International trade and institutional change: Medieval Venice’s response to globalization
By Diego Puga and Daniel Trefler
Discussion Paper, Centre for Economic Policy Research, 2012
Abstract: International trade can have profound effects on domestic institutions. We examine this proposition in the context of medieval Venice circa 800-1350. We show that (initially exogenous) increases in long-distance trade enriched a large group of merchants and these merchants used their new-found muscle to push for constraints on the executive i.e., for the end of a de facto hereditary Doge in 1032 and for the establishment of a parliament or Great Council in 1172. The merchants also pushed for remarkably modern innovations in contracting institutions (such as the colleganza) that facilitated large-scale mobilization of capital for risky long-distance trade. Over time, a group of extraordinarily rich merchants emerged and in the almost four decades following 1297 they used their resources to block political and economic competition. In particular, they made parliamentary participation hereditary and erected barriers to participation in the most lucrative aspects of long-distance trade. We document this ‘oligarchization’ using a unique database on the names of 8,103 parliamentarians and their families’ use of the colleganza. In short, long-distance trade first encouraged and then discouraged institutional dynamism and these changes operated via the impacts of trade on the distribution of wealth and power.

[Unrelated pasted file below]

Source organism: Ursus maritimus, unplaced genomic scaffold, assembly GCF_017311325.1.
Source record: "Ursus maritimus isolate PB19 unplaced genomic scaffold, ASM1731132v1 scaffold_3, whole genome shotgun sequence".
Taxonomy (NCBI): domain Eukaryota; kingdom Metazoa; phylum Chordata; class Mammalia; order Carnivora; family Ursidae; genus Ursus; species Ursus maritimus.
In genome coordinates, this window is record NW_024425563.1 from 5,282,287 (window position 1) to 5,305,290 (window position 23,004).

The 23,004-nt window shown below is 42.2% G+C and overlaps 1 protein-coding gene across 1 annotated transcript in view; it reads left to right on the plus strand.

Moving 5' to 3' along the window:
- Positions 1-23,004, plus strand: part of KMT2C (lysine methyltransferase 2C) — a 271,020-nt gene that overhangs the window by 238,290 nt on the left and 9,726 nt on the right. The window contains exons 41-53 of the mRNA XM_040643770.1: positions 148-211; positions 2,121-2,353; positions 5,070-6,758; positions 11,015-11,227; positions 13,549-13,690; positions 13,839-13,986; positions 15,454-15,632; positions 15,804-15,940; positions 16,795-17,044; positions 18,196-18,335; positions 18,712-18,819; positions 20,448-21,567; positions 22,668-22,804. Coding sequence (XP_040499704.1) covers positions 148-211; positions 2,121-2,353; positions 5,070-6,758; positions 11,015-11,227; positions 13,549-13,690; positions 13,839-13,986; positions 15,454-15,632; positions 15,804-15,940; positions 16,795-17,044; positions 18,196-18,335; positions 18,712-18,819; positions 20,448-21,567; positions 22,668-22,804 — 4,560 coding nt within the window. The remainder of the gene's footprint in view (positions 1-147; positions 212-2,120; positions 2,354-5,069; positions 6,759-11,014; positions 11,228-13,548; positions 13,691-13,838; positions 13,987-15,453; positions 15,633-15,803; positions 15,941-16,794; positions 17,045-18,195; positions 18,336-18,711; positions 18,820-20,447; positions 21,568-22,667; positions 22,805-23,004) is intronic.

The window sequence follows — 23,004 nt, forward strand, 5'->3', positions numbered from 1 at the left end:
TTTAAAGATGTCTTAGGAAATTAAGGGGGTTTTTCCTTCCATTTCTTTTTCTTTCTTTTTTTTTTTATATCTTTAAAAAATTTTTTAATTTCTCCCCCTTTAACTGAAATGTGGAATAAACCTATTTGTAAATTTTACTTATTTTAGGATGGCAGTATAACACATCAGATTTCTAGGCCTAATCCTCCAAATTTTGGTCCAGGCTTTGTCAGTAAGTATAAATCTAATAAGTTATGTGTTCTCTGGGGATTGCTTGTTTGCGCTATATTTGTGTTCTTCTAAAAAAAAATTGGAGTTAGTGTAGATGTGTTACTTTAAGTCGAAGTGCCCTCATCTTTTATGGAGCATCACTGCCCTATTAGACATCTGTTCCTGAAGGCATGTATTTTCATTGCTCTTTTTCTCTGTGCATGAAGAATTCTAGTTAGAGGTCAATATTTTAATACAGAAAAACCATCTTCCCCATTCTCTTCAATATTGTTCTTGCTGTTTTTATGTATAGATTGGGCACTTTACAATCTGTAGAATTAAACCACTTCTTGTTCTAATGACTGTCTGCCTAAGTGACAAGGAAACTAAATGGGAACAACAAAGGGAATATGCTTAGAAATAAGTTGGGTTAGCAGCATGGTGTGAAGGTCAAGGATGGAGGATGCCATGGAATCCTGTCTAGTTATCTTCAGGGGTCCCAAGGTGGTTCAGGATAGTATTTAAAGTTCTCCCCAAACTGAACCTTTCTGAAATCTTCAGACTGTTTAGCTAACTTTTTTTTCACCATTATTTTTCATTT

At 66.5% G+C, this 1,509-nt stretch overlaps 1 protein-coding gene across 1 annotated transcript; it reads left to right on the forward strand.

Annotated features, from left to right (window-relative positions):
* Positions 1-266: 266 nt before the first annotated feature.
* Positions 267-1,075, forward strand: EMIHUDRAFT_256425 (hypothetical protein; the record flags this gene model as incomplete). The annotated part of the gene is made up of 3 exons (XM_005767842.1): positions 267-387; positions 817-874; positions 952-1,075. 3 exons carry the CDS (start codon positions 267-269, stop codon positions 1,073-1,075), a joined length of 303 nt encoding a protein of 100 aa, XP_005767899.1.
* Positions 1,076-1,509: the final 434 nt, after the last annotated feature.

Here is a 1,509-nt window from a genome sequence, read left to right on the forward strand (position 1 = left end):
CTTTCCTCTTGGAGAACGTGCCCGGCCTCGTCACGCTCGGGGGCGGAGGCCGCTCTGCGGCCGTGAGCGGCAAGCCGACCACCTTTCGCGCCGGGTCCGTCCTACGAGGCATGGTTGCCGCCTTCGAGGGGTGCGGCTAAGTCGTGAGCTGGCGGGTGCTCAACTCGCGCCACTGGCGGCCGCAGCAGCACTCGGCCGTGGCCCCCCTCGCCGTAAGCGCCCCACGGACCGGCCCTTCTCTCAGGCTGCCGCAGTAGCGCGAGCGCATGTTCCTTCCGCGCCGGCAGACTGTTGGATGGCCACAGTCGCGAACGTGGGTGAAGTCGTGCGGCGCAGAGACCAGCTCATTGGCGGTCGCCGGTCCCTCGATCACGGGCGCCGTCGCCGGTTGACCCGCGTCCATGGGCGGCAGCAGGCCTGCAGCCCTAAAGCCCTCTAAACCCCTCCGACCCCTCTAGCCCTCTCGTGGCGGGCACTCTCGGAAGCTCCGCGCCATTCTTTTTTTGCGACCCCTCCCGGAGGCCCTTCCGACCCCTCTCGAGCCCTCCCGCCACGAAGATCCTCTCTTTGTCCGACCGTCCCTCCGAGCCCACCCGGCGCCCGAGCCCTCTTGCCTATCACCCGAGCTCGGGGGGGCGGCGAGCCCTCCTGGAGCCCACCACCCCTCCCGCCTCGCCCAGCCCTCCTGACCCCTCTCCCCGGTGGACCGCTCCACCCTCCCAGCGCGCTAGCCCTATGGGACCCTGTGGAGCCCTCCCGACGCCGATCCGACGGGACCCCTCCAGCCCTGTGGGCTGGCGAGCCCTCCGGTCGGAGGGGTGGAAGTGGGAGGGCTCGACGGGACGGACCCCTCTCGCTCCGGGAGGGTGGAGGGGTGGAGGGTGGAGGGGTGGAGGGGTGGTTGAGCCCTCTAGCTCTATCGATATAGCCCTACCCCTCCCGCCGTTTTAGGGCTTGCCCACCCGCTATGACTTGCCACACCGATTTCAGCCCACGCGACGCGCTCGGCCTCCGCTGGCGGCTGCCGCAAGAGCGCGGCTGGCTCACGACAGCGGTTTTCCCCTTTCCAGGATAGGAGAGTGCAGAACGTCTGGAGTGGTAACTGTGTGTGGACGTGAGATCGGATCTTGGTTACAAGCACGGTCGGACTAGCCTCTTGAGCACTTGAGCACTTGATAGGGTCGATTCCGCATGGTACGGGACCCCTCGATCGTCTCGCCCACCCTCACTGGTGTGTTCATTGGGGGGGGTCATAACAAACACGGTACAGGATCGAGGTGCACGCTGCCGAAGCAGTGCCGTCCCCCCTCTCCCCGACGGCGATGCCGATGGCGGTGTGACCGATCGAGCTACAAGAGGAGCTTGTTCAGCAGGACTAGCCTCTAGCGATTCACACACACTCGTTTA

Introduction: Venice has always presented two faces. As a great medieval trading centre its wealth was used to build not only beautiful architecture, but also remarkably modern institutions. This is nowhere more obvious than in the Doge’s palace, whose grand Sala Maggiore housed a parliament (established in 1172) composed of the rich merchants that monitored and constrained most of the Doge’s activities. But climb up to the top floor of the palace and one enters the clandestine rooms of the secret service. With each passing decade after its establishment in 1310, this secret service was used to buttress the powers of a smaller and smaller number of families whose spectacular wealth was fed by international trade. This paper tracks the evolution of Venice’s pre-1300 growth-enhancing institutional innovations and then Venice’s loss of institutional dynamism after 1300. Our main thesis is that both these developments were the outcome of a single shock, the rise of international trade. International trade led to an increased demand for growth-enhancing institutions, but trade also led to a shift in the distribution of income that allowed a group of increasingly rich and powerful merchants to derail institutional dynamism in their quest to capture the rents associated with international trade.
Two strands of the literature are particularly relevant to this thesis, one dealing with medieval European trade and the other with the Atlantic trade. Medieval Europe experienced a massive expansion of long-distance trade during the ‘Commercial Revolution’ of 950–1350 e.g., de Roover, Lopez and North and Thomas. At the same time, medieval Europe also embarked on a set of major institutional reforms that laid the groundwork for the Rise of the West. Greif establishes a causal connection between institutions and long-distance trade: Europe’s initial institutions facilitated the expansion of long-distance trade and, more importantly for our thesis, the resulting expansion of trade created a demand for novel trade- and growth-enhancing institutions. These included property-right protections that committed rulers not to prey on merchants, a nascent Western legal system that included a corpus of commercial law known as the Law Merchant, publicly provided monitoring and enforcement of commercial contracts, and self-governing bodies such as business corporations. All of these are hallmark institutions of the Rise of the West.